We all probably know of at least one, but have met many. Do you know someone who has trouble fitting it? They speak first without thinking or seem distant, are unable to sit still, take risks and tend to seem disruptive in social situations. They make mistakes for lack of concentration, have little regard for time, seem forgetful, easily distracted and frequently lose things.
These are some of the characteristics that define Adult Attention Deficit-Hyperactivity Disorder (A-ADHD). It is not a disease, but more of a certain group of traits, with presumptive biochemical changes. A-ADHD is a state of being in a cloudy fuzz, and very difficult to diagnose. Various groupings of these characteristics can be further subdivided. As many as 9% of adults may exhibit some form of this disorder.
People with A-ADHD interpret the rules of society in their own special way. They seem oblivious to observations made by others. It becomes difficult to fit into social situations.
Three key features mark the disorder. First is inattention and difficulty concentrating on a mundane task yet hyperfocusing on interesting tasks. Failure to complete tasks produces frustration, seeming forgetfulness.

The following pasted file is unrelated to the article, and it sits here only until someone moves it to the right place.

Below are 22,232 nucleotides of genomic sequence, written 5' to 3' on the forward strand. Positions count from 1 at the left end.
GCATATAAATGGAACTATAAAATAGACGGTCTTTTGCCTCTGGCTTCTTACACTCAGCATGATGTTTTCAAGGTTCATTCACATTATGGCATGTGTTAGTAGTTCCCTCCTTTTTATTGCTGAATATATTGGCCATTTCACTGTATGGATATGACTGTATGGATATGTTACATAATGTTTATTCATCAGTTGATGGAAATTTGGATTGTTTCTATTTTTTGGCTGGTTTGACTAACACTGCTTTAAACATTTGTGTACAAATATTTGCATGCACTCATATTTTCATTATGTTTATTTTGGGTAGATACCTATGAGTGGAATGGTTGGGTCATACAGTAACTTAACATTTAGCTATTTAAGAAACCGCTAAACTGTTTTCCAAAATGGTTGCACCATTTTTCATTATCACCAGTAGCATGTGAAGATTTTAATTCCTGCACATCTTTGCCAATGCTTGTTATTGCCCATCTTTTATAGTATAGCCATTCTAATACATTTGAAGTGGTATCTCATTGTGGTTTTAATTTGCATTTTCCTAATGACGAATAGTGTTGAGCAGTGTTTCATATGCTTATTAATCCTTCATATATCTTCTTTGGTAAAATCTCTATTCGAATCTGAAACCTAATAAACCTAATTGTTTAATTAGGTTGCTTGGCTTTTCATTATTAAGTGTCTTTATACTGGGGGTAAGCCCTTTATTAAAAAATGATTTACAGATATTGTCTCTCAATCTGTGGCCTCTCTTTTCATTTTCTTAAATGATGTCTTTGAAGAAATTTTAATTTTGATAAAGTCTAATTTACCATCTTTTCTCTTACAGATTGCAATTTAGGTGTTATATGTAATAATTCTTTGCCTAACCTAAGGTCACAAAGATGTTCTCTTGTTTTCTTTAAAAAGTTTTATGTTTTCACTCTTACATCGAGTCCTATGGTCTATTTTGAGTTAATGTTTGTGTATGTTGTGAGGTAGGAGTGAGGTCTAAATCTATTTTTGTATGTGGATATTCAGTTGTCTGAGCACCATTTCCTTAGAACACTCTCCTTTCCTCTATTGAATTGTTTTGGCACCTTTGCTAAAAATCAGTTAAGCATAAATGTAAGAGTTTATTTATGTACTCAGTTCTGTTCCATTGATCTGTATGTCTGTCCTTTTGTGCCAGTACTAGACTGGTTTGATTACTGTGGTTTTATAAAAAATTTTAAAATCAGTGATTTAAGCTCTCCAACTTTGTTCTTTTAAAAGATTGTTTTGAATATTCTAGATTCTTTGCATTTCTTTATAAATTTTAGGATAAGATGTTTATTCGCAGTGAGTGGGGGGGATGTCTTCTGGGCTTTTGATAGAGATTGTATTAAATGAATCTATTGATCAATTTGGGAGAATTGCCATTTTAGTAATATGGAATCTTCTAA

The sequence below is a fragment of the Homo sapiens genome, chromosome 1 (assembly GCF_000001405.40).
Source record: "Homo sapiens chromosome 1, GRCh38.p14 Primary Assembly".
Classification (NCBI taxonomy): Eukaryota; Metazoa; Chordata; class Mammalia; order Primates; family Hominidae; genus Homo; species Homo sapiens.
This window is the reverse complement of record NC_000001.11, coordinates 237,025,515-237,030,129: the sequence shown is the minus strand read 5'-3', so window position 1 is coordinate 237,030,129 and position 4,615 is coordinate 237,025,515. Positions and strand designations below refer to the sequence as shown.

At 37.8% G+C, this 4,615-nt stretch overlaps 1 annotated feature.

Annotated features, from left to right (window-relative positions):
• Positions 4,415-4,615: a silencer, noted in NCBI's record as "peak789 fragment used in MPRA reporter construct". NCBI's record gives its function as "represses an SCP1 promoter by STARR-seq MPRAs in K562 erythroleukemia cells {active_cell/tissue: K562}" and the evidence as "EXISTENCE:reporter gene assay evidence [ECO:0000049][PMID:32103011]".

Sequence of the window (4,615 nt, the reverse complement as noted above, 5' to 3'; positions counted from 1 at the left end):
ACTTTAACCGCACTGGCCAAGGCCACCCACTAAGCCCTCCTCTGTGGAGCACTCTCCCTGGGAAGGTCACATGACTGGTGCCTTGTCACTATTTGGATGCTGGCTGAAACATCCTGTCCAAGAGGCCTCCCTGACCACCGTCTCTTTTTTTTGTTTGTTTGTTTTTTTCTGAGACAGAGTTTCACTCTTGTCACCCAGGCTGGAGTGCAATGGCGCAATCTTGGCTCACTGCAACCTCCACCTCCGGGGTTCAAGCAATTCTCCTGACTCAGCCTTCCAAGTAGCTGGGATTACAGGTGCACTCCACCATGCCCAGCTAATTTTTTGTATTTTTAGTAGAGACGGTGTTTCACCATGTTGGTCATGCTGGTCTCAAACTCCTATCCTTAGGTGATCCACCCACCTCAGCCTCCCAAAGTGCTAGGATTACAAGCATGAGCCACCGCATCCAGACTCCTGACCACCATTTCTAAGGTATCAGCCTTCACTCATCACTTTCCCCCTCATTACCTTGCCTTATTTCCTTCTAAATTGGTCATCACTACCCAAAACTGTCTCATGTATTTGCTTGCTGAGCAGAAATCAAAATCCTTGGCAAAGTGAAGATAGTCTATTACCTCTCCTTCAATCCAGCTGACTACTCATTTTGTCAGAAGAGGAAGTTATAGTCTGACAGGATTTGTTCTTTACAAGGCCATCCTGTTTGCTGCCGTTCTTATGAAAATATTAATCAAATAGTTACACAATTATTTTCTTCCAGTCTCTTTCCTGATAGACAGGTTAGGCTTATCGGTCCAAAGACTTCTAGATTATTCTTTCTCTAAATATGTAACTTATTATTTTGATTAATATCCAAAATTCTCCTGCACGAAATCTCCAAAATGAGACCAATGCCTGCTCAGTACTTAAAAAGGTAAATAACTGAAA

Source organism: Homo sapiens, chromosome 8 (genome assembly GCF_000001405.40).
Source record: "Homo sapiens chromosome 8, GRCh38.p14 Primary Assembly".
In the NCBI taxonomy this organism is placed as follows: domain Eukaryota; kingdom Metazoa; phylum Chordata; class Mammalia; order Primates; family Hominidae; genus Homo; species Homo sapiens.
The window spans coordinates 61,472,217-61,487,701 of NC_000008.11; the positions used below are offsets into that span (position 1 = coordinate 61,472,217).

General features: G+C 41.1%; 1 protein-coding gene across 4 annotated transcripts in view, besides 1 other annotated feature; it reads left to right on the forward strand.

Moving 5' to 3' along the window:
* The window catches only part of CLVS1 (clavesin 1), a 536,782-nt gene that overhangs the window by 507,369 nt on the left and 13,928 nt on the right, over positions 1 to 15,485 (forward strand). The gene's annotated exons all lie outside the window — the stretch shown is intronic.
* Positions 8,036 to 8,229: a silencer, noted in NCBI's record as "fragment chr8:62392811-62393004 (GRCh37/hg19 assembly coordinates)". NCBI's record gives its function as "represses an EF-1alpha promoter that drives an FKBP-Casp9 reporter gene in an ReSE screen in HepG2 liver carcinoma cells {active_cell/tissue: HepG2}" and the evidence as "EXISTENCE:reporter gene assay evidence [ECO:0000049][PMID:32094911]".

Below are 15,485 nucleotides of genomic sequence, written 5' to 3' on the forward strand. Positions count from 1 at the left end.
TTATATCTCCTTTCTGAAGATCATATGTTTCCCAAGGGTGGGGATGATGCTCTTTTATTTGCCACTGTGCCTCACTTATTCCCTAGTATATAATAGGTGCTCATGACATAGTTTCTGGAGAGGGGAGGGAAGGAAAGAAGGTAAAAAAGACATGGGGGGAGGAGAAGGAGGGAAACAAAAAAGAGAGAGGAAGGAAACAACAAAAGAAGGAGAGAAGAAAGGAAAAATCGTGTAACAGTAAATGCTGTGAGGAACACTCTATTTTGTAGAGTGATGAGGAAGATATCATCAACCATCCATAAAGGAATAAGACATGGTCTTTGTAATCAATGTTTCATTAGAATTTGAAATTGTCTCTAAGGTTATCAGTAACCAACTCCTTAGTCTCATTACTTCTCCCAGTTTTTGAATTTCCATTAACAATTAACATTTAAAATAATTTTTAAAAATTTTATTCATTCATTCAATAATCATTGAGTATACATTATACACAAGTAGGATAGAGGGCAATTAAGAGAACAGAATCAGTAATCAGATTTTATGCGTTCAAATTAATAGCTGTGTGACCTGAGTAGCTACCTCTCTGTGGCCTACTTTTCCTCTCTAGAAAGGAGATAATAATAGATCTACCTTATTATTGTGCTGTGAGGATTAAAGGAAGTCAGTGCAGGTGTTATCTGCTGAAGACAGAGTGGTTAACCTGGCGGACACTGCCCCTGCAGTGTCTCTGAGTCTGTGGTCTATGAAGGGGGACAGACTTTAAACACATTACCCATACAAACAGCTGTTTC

The second feature is hyperactivity. It implies being on the go with almost inexhaustible energy or continuous feeling of "being on the edge".
The third feature is impulsivity manifested by blurting out statements, or an inability to wait their turn or find a channel worth watching. They interrupt and disrupt without realizing it. In adults, this is seen more as disinhibition or risk-taking behavior, since they tend to realize it a little bit more than do children.
To be considered A-ADHD, the features must cause disruption in more than one sphere of their lives, and be continually present for more than six months. Multiple wrecked marriages and drifting from one job to another are common examples. Many psychiatrists believe that features of the disorder are present in childhood and continue into adulthood. Some adults diagnosed with the features appear to be underachievers, but it really depends on what you use as a measuring stick. Most A-ADHD sufferers have above average intelligence quotients, and can maintain very skilled jobs or be excellent athletes.
The main reason that the disorder is treated is to allow afflicted individuals to better function in society. A-ADHD seems to be genetically associated. If you are diagnosed, there is a much higher chance that a brother or sister also has some features.
One of my favorite theories about the disorder suggests that ADHD is a genetic trait that was favored and naturally selected in "warrior" societies. It would certainly be advantageous to have armies full of energetic, intelligent, quick-moving, uninhibited, risk-taking warriors. It is no secret that modern armies also attract these individuals. To keep such armies in control requires constant discipline, drilling and structure. Interestingly enough, these same concepts help children who exhibit ADHD. Sadly, some adults never accept the diagnosis and rarely recognize that they stand out. Others have discovered that alcohol and street drugs can modify symptoms and may end up addicted by accident. This complicates the ability to make a diagnosis.